Sunday, April 9, 2017

Updated: Datalogging with Google Sheets in 2017

In 2011 I posted an article about datalogging with Google Sheets.  I just got a comment asking if the info was still valid.  Google Sheets has changed a lot in the last few years, so here is an updated tutorial for 2017.

1.  Go to Google Sheets
2.  Create a blank sheet

3.  Create a form

4.  Create a single question of type "short answer"

5.  When you've created the question "What is the temperature" with type "short answer" as above, close the tab in your browser.

6.  Reopen the spreadsheet from step 3.  You should now see:

If you don't see this, close and re-open the spreadsheet from Google Sheets.

7.  Google now stores all of your forms at Google Forms.  Go there and you should see the form you created in step 4.

8.  Click the SEND button

9.  Click the link icon to get a link to your form

10.  Copy/paste the link into your browser.  I'm using Chrome.

11.  After the form opens in your browser, hit ctrl+shift+i to open the developer console.

12.  Click the "Network" tab, and also click the option "Preserve Log".  Your screen should look like this:

13.  Type an answer in your form and hit submit.

14.  A bunch of stuff will appear in the Network tab.  This is the browser magic that happens in the background.  Scroll to the top and find the "formResponse" with type "document", like this:

15.  Click this line, and you'll be able to see more information.  The cool stuff will be the "general" tab and the "form data" tab as shown here:

16.  Now we have enough information to assemble a URL that simulates a form response.  The format is:

  • Your request URL: (copy/paste from the information above)
  • Add a question mark to the end of the request URL
  • Add entry.xxxxxx= after the question mark (copy from the "Form Data" section)
  • Paste that entire string into your browser's address bar and hit enter.
Here is an example using my spreadsheet:

If you copy/paste the above URL into your browser, you will append "11223344" into my example sheet.

Similarly, if you copy/paste this URL into your browser:

999999 will be appended into my example sheet.  I've made the sheet public and you can see the results instantly here.

If you follow the instructions above, you can do the same thing for your own sheets, and use them for datalogging, from IoT devices or really anything that is internet-enabled.

Have fun.

Saturday, April 1, 2017

Martian Notifier Teardown

I bought a Martian Notifier watch new from Amazon for $33.  This seemed to be the perfect 'smart' watch for me, it has only one line of text and has a battery life (for the 'smart' portion) of about five days.  The 'watch' portion uses a quartz movement and separate battery that will give you the time with real hands for about three years.  Although it is now on the market for more than 3 years, the liquidation price was attractive to me.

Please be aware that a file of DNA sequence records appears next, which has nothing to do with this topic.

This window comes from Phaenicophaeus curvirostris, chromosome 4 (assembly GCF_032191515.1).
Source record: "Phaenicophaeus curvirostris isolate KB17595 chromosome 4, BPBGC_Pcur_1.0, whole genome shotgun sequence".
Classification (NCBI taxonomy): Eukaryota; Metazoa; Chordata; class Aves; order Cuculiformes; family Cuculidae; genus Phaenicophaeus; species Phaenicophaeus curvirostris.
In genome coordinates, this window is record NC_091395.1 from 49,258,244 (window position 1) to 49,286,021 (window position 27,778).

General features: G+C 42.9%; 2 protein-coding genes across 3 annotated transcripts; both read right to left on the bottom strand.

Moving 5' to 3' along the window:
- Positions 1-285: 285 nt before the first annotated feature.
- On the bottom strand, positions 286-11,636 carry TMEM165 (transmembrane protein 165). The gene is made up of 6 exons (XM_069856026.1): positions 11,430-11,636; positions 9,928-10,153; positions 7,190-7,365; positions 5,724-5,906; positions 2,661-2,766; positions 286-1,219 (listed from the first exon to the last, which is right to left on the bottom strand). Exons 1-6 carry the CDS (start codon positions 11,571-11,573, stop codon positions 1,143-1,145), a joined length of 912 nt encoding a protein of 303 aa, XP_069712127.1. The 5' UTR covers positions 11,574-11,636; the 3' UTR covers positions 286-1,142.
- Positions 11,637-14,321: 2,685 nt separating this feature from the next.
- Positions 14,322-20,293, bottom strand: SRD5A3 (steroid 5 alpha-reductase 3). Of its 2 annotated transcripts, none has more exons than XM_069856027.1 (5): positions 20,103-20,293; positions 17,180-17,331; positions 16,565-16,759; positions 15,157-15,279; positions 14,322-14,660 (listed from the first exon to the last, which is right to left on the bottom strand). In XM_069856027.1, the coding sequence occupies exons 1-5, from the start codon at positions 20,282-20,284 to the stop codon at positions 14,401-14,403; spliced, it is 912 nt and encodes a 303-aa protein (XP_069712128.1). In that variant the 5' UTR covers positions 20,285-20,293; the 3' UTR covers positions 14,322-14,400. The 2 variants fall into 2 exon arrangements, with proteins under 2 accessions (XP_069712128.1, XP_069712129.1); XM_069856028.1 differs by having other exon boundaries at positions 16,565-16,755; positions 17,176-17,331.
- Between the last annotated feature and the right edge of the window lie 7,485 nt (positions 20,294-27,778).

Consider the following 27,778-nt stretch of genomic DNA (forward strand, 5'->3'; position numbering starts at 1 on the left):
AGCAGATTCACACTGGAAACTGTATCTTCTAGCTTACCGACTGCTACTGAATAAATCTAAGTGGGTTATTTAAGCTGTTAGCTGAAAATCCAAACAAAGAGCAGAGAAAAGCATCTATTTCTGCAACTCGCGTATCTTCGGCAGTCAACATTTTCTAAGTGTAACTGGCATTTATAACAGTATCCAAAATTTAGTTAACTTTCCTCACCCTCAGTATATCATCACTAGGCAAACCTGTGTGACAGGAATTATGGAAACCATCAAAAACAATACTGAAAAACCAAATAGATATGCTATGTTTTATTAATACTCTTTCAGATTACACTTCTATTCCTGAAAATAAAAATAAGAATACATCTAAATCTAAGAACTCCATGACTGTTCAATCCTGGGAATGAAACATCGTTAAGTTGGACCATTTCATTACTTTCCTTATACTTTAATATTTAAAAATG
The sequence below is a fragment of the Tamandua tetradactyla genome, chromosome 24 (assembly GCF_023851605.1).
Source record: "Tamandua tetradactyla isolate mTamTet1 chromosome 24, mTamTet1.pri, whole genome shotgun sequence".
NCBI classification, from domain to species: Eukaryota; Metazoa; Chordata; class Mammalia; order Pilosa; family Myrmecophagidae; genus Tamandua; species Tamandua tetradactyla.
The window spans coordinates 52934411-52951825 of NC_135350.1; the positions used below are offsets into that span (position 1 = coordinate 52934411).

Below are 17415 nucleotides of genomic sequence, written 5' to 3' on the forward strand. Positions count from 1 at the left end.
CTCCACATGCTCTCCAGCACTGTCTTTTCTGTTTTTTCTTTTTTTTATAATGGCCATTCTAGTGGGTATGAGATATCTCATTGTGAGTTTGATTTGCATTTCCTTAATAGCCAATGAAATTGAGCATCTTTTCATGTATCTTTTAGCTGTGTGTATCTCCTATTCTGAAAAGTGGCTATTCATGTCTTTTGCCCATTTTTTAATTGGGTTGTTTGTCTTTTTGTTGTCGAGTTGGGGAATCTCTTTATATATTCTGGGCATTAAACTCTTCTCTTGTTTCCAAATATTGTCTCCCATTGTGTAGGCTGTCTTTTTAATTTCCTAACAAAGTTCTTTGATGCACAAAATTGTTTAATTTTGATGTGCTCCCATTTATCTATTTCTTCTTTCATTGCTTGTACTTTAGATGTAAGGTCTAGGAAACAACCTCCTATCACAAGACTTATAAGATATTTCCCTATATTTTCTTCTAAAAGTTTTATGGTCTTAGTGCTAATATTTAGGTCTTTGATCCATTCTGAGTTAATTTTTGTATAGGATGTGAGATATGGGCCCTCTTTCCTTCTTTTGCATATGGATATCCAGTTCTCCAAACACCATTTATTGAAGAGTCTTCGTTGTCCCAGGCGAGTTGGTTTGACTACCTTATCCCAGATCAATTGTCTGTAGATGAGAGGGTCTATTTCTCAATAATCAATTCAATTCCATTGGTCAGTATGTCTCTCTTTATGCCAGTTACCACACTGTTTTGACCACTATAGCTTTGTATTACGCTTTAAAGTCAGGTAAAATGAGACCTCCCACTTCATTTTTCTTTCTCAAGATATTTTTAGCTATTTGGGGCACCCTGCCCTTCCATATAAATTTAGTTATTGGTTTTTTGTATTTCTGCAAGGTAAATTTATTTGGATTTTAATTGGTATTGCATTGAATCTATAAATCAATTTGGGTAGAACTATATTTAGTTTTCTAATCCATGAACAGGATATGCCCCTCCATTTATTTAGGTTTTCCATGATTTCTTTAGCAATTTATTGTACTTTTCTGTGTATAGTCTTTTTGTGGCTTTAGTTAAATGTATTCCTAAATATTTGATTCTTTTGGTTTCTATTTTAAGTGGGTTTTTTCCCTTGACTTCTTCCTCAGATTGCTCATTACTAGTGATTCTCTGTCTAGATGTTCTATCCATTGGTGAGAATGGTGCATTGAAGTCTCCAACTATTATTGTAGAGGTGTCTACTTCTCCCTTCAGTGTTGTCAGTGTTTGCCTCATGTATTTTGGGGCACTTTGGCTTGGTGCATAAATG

My Martian Notifier (with aftermarket nylon band)
I like the look of a nylon band (seems military-ish) so I bought this one originally for my Moto 360 (a pile of garbage that I returned after a week).  I still had this band and the 22mm size was a match for the Notifier, so on it goes:

Aftermarket 22mm nylon band on the Notifier

(Thinking about) Hacking the Notifier

I've been wearing the Notifier for a week now, and I like it.  However, as with any tech there are things I wish it did differently.

I can't find any evidence that anyone has tried to hack the Notifier's firmware yet.  So far I've been able to capture a firmware flash of the watch, but I've not tried to reflash it yet.  Martian created a Windows or Mac based Firmware upgrade tool that downloads the firmware and updates the watch.

I've got USB captures of this tool asking the watch for the firmware version as well as the entire upgrade process.

Before bricking my new watch, I wanted to know what kind of hardware was inside it, so I purchased a broken one on eBay for $5.  The broken watch was in perfect shape, so I charged it overnight to be sure it was dead.  The watch showed some signs of life, with the notification LED blinking red (solid red is normal for charging) but the watch never fully booting.  I took the watch apart and found that it had terminal water damage.  It was a good teardown candidate.

Notifier Teardown

Surprisingly, it seems no one has done a public teardown of this watch yet.  I did find this commercially available teardown report but to you have to buy it to read it.

Here's my ten-cent teardown.

Photo album of terrible photos here.

Martian Notifier Watch
  • Watch movement: Miyota 2025 2 hand quartz movement
  • Watch battery: 377 / SR626SW

Martian Notifier Layout

Martian Notifier Connected Device Hardware Details
  • Battery: AE292025P -- marked as containing lead -- LiPoly? 
    • 3.7V (?), 0.44Wh
    • Can't find a hit for the 292025 part number, but 302025 looks very similar.
  • Display: PG-9616TSWD
    • 96x16 OLED
    • I2C interface
    • This one is similar
  • Microprocessor: CSR 8670CG
    • Has a lot of capabilites, including onboard DSP and audio output
    • Not much info about programming this device in the public domain
  • 3-Axis Accelerometer: 263 8451 3EAF
    • Comes from NXP.  Datasheet here.
    • Probably Martian was intending to use this accelerometer for fitness tracking, but maybe due to the hit to battery life decided against it.  The watch software and phone companion app makes no use of this hardware that I can tell.
  • Flash memory: MX25U1635E (3R181 000-X)
    • Macronix serial flash, 1.8V, 16 MBit
    • Not clear what the purpose of this flash storage is.  The 8670 micro has 16 Mbit of flash onboard already.
    • Guess: this flash storage is possibly used for holding an updated version of the device firmware, rather than reprogramming the flash storage on the micro?
If I get any farther hacking the watch, I'll have another post about it.